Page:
Northrop Grumman Corp., winner of a $3.74 billion contest to build unmanned spy-planes for the U.S. Navy, may find the order leads to more sales overseas, Bloomberg News reports.


The Australian government had included its requirements for an unmanned surveillance aircraft in the contest and will decide by year-end whether to buy the Northrop plane, Captain Robert Dishman, the U.S. Navy's program manager, said at the Pentagon in Washington yesterday. The Navy has also had informal talks with the U.K., Canada, Singapore and Japan, he said.


``It's very good news for Northrop,'' Myles Walton, an Oppenheimer & Co. analyst in Boston, said in an interview yesterday. ``It's an important step toward locking up the unclassified market for unmanned air vehicles.''


Los Angeles-based Northrop's Global Hawk drone, which is already flown by the Air Force in Iraq and Afghanistan, yesterday beat separate offers by Boeing Co. and Lockheed Martin Corp for the Navy order to build as many as 68 aircraft. The initial $1.16 billion development contract runs through September 2014 and the total program may reach $3.74 billion.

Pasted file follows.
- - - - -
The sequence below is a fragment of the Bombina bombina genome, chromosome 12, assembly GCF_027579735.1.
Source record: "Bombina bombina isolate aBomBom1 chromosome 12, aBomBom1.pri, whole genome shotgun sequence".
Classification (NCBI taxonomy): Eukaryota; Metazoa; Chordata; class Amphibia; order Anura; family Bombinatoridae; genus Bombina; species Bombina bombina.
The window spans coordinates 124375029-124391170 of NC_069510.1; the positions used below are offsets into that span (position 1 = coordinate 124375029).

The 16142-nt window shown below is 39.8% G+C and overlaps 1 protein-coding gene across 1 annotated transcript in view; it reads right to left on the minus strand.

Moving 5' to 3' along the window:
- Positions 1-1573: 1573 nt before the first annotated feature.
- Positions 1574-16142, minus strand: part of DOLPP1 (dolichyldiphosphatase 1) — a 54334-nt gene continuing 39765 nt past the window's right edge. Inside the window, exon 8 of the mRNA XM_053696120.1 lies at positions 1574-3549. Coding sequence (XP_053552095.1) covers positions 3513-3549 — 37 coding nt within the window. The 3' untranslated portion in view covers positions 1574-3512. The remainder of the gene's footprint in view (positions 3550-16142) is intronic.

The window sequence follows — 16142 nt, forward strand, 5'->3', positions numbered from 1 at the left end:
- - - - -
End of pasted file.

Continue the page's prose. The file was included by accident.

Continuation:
The Navy's unmanned Broad Area Maritime Surveillance plane will be used to try to detect and track threats to the fleet. The aircraft will operate around the clock from five bases worldwide.


The victory extends Northrop's lead in unpiloted planes over Lockheed and Boeing, which dominate manned military aircraft. Northrop's $5.7 billion Global Hawk order from the Air Force is already the U.S. military's largest drone program. During the 2003 invasion of Iraq, the aircraft supplied 55 percent of the target data used to destroy air defenses while flying only 5 percent of the surveillance missions.

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